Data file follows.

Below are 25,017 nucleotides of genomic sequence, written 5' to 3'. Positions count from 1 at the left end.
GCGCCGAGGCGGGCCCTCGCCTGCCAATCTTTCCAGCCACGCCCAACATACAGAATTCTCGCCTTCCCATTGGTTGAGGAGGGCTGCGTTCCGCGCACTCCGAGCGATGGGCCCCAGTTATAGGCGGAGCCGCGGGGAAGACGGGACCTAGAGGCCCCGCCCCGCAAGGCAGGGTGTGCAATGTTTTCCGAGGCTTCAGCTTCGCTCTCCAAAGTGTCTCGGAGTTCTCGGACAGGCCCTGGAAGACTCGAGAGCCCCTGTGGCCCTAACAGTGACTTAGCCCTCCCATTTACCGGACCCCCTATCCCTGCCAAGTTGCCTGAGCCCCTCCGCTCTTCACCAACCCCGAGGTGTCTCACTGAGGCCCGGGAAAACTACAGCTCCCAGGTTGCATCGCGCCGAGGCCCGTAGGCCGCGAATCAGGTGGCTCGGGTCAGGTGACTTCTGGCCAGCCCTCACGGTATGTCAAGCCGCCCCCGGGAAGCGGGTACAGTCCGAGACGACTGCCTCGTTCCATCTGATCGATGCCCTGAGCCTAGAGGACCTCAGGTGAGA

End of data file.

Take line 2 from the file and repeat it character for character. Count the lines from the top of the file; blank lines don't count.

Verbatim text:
GCGCCGAGGCGGGCCCTCGCCTGCCAATCTTTCCAGCCACGCCCAACATACAGAATTCTCGCCTTCCCATTGGTTGAGGAGGGCTGCGTTCCGCGCACTCCGAGCGATGGGCCCCAGTTATAGGCGGAGCCGCGGGGAAGACGGGACCTAGAGGCCCCGCCCCGCAAGGCAGGGTGTGCAATGTTTTCCGAGGCTTCAGCTTCGCTCTCCAAAGTGTCTCGGAGTTCTCGGACAGGCCCTGGAAGACTCGAGAGCCCCTGTGGCCCTAACAGTGACTTAGCCCTCCCATTTACCGGACCCCCTATCCCTGCCAAGTTGCCTGAGCCCCTCCGCTCTTCACCAACCCCGAGGTGTCTCACTGAGGCCCGGGAAAACTACAGCTCCCAGGTTGCATCGCGCCGAGGCCCGTAGGCCGCGAATCAGGTGGCTCGGGTCAGGTGACTTCTGGCCAGCCCTCACGGTATGTCAAGCCGCCCCCGGGAAGCGGGTACAGTCCGAGACGACTGCCTCGTTCCATCTGATCGATGCCCTGAGCCTAGAGGACCTCAGGTGAGA